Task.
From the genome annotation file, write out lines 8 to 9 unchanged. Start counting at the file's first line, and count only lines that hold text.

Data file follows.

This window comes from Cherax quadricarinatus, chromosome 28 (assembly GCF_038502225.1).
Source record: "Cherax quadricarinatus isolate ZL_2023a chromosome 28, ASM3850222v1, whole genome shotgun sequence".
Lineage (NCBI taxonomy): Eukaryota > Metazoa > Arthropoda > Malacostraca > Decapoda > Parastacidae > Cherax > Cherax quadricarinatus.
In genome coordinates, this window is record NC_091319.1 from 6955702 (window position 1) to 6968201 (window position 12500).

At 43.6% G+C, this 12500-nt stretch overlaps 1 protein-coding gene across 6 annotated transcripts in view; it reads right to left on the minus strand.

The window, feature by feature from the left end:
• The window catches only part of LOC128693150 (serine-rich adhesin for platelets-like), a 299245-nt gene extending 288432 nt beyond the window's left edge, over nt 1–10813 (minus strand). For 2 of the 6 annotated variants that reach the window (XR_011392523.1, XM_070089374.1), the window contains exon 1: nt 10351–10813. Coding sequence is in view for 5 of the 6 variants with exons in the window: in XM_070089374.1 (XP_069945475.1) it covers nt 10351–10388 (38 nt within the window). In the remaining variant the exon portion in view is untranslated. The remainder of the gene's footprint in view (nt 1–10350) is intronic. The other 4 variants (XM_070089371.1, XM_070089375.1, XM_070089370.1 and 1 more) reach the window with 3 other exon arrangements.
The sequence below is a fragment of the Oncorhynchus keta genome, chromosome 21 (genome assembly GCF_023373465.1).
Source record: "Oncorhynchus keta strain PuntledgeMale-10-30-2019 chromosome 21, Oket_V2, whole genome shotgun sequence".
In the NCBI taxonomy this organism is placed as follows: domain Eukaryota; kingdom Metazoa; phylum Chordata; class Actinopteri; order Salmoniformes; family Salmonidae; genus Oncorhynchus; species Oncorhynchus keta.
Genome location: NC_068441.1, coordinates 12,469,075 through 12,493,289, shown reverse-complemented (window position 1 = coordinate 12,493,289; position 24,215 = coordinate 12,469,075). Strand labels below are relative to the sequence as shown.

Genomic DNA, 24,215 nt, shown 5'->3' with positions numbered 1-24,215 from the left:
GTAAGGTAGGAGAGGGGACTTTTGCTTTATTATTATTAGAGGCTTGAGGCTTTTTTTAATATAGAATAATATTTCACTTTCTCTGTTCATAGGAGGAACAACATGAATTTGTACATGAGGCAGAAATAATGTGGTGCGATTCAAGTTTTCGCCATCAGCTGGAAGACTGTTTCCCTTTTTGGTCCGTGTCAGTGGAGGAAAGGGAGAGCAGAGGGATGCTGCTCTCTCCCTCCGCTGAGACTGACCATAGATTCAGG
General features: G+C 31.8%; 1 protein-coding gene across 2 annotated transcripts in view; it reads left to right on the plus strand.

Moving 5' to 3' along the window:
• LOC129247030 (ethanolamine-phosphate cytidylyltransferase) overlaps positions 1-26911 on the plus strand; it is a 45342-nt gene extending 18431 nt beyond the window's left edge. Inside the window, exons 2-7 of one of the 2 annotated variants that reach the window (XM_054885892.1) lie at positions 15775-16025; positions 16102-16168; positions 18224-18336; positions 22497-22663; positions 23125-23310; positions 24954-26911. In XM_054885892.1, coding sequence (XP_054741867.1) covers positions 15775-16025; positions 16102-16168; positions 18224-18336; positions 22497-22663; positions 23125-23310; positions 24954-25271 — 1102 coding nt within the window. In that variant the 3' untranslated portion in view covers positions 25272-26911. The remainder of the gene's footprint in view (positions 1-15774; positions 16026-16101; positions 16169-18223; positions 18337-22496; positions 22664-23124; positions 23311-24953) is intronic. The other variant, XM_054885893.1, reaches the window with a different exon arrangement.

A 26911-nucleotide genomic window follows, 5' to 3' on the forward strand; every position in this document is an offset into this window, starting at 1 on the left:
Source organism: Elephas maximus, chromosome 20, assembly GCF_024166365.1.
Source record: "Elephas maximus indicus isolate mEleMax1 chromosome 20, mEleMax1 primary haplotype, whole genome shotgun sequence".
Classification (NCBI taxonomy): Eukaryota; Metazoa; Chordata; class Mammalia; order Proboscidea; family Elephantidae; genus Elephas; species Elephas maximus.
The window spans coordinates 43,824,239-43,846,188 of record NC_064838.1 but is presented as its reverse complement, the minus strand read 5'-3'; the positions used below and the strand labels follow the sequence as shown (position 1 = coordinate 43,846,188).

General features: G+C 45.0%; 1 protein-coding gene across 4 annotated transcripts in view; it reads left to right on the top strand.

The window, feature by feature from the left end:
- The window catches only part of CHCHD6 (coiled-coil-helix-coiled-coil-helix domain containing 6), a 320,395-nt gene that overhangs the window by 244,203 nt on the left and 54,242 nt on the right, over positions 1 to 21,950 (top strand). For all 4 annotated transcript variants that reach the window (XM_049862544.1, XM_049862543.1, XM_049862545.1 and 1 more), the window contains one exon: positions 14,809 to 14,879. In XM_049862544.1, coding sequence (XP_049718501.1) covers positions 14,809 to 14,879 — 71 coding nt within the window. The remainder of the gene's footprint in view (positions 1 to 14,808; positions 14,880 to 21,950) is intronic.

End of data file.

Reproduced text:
The sequence below is a fragment of the Oncorhynchus keta genome, chromosome 21 (genome assembly GCF_023373465.1).
Source record: "Oncorhynchus keta strain PuntledgeMale-10-30-2019 chromosome 21, Oket_V2, whole genome shotgun sequence".